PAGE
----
You can view the tools on Github:
Computing word frequency isn't a new idea, but most of the data sources are either old, not in the public domain, or weren't computed from a very big corpus of data. In 2009, Marc Brysbaert and Boris New released a paper describing a new way to calculate word frequencies. They grabbed data from OpenSubtitles.org, which they showed in their paper better reflected real world usage than other data sources.
You can grab a copy of the resulting data from here. Unfortunately, they didn't release the tools they used. The tools we're releasing mimic the process described in their paper, so you can run your own calculations.
The tools were're releasing use XML files from Open Corpus, since the words are already tokenized and are available as one big .tar.gz file (11 Gb, compressed). Open Corpus got the data from Open Subtitles.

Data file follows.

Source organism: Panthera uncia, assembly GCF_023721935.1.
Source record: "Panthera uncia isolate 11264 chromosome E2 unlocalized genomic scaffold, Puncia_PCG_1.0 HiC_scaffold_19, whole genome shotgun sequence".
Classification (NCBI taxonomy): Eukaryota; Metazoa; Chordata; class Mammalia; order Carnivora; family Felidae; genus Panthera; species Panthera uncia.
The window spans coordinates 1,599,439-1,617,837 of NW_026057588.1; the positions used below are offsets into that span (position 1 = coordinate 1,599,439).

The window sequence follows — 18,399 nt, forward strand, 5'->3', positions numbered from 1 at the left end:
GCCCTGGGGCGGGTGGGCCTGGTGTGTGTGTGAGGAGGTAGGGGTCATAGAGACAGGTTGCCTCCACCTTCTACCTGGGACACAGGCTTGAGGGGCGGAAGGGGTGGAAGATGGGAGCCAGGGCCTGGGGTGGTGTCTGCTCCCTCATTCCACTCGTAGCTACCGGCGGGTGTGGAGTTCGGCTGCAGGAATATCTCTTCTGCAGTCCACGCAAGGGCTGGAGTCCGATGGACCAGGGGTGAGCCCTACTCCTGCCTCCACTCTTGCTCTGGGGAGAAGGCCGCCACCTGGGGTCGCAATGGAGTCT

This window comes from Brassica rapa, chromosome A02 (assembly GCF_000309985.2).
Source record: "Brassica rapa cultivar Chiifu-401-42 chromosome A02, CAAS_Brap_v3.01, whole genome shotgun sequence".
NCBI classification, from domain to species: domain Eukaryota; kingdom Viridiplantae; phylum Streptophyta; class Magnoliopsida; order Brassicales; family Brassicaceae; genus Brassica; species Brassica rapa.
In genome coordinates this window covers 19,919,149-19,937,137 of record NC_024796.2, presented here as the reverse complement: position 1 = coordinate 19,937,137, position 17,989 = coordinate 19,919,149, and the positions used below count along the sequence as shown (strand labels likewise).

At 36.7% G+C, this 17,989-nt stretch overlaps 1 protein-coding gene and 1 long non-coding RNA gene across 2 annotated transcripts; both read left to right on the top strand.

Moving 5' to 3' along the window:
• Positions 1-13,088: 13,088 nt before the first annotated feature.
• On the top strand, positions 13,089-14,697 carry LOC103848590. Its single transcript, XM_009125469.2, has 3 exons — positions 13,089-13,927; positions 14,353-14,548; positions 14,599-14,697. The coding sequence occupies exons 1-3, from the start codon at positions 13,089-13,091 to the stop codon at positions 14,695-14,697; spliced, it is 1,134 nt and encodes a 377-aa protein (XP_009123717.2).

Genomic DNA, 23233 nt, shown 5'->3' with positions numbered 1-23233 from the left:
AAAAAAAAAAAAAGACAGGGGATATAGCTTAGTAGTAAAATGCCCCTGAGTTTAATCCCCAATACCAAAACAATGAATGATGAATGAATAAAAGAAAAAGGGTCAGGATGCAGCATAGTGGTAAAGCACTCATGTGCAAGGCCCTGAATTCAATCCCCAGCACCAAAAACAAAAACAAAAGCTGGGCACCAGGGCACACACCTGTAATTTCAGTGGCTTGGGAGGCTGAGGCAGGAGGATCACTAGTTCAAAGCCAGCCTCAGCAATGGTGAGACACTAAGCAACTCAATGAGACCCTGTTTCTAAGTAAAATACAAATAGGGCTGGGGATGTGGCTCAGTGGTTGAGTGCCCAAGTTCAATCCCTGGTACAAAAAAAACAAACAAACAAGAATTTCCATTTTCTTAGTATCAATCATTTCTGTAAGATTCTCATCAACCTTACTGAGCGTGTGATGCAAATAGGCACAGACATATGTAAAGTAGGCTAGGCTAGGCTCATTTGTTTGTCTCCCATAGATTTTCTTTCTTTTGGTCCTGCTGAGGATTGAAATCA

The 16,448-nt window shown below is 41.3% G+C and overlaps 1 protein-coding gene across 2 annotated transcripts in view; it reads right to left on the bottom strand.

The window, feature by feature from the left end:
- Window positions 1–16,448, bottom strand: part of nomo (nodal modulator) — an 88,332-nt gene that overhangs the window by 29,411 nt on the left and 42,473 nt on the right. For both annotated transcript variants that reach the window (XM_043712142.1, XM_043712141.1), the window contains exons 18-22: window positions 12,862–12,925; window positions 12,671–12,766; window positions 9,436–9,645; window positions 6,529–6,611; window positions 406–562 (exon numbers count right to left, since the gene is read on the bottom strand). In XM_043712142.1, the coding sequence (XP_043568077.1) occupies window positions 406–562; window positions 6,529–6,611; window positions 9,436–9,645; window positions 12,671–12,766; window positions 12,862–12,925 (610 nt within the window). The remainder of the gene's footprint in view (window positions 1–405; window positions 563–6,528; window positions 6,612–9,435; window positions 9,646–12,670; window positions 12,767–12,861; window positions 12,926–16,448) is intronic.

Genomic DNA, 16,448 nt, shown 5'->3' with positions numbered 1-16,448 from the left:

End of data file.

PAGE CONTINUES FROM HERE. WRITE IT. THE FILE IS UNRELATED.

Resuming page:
If you use this data, please consider becoming a supporter of that site.
The data from Open Corpus includes a lot of "duplicate" files. This is because each movie (or tv episode) may have been released in multiple formats/encodings. Deduper.js will delete all but one file per movie.
Brysbaert and New rejected any file that had greater than 2.5% spelling errors, based on aspell. This filter will mimic that, with a configurable threshold.
Runs trough the XML files that remain and counts words.
The result is a big JSON file, where each word is a key. Each key contains a freqCount number, which represents the total number of times the word was seen, and a cdCount number, which is the number of files it was seen in.
You can slice and dice it to your heart's content.
How Words API Uses Frequency Information
When you retrieve a word from Words API, it will have a frequency score. This is a log10 representation of the total frequency of the word. The scale is roughly from 1-8, making it a bit easier to compare frequency between words. You can find out more in the documentation.